The news came quickly and was unexpected to be sure. Mike Brown has been fired and his replacement will be found over the coming days, seemingly from outside the current coaching staff.
While I’m conflicted about making an in-season change, I do not think this is an overreaction. There have been circumstances that have limited Brown’s success, but this team was underperforming even when accounting for those issues. Brown has shown a rigidity in his lineup choices and has played his stars heavy minutes in the pursuit of wins. Those tactics haven’t born fruit and, as Mitch Kupchak said, judgement comes on wins and losses.
It’s more than the record, however. There simply hasn’t been progress with this team. A crushing win over the Pistons that was fueled by energy and clean execution reverted back to mistake riddled basketball in Utah just two nights later. His rotations moved towards bigger and slower when quicker and smaller are ruling the league. The players were starting to look like ones that lacked belief they could win games once they got behind and considering the talent on this roster that’s a bit shocking.
But, as I said, I’m conflicted with this move even if I understand it to be the correct one. In-season changes are always difficult and will only lead to more adjusting in what is already a topsy-turvy beginning to the campaign. It’s very likely this team sees several mini-peaks and valleys over the coming weeks as energy is poured into games only to have the uncertainty of change once again take hold. Once familiarity is established we should see better results but that was the same perspective from months ago.
Patience will again be key but with the season in full swing that will be harder than ever. We don’t yet even know who the replacement will be so we can’t even begin to speculate how long an adjustment period will be or how capable this group is to adapting to new schemes, personalities, and styles.
I do feel for Brown, however. Many speak of him as some awful coach but he’s been put into some of the most extreme coaching circumstances imaginable and been asked to thrive at the highest level.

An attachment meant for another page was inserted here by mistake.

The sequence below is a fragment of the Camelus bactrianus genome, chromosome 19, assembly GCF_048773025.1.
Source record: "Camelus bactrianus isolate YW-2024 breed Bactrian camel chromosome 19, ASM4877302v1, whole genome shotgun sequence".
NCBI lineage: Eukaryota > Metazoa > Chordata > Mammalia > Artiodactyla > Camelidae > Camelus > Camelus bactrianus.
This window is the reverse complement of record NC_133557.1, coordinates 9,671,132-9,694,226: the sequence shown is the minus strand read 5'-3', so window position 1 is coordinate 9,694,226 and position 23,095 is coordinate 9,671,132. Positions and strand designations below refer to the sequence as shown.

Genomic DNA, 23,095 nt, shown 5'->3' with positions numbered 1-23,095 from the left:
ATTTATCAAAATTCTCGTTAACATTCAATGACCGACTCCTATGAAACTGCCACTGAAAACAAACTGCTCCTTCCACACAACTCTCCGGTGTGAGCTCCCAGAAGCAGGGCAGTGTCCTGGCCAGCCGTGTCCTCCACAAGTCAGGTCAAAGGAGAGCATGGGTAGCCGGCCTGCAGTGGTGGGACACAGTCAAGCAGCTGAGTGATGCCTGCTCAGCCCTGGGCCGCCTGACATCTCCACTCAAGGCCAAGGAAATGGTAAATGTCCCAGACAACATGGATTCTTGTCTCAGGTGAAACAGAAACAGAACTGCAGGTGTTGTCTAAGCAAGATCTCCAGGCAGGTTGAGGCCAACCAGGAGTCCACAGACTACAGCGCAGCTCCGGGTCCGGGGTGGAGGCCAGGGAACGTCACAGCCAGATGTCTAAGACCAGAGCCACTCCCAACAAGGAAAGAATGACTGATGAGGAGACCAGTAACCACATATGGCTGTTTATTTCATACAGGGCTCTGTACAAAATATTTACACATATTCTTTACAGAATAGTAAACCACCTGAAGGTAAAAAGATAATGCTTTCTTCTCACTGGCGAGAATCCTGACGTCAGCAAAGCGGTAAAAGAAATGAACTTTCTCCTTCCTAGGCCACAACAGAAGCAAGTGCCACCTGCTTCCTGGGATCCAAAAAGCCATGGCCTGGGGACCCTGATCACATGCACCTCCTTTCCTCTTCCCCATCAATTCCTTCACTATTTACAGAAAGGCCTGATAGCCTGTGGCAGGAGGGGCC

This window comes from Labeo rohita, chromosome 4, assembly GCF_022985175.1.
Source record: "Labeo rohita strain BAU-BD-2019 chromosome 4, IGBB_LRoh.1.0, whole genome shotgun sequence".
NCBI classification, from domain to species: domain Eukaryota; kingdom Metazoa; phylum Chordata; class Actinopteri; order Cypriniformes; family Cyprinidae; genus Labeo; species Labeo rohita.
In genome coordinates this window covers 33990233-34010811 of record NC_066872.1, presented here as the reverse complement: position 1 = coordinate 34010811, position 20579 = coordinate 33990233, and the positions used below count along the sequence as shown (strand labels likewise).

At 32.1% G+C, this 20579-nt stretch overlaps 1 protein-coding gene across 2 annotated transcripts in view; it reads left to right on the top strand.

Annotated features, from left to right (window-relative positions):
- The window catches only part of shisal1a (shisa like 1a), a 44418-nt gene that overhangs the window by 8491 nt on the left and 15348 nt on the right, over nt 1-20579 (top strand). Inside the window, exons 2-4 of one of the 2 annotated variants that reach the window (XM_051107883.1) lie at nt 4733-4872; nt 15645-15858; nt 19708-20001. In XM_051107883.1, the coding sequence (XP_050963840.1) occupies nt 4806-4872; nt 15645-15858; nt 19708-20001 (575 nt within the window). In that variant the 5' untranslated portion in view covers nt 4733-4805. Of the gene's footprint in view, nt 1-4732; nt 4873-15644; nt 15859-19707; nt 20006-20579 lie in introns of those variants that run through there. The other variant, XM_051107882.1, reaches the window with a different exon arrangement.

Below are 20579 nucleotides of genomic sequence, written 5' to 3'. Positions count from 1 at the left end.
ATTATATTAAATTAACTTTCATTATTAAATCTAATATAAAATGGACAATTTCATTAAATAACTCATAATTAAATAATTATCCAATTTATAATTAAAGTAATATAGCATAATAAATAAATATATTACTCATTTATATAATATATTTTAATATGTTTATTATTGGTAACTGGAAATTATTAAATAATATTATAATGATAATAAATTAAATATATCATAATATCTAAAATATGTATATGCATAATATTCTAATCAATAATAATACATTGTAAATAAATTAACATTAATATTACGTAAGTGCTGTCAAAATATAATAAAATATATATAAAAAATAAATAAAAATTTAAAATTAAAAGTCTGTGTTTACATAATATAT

Consider the following: he replaced Phil Jackson, had a major trade vetoed, had his best bench player traded, dealt with a lockout that cut training camp down to nothing and shortened time between games for practices, he had a major leader traded at the deadline last year, dealt with injuries to his best players, had a new roster built before his second season, had his brand new franchise player arrive injured and unable to play in games, had his prize point guard break a bone in his leg, and dealt with all of it through evolving offensive systems where continuity and chemistry matter more than in most systems.
Some of these things he brought on himself. Not all of them, however.
I often said that I don’t envy Brown and the issues he’s faced but that I also know that this is the job he signed up for. He took the Lakers’ coaching job and all the inherent drama and surplus of expectations that come with that. Sometimes it’s not fair but life isn’t, is it?
I do wish Brown luck down the road. His failings with the Lakers will surely further shape the perception of who he is as a head coach in this league. They’ll see the underperformance of his team, the lack of adjustments, the suspect offensive acumen and will judge him on them. Some of that is certainly fair. But some of that can not be separated from circumstances and it seems doubtful that’s the perspective people will take.
That said, what’s done is done. The Lakers are moving on and looking for the person they think can lead this team to where they want to go. Hopefully, this time they find him.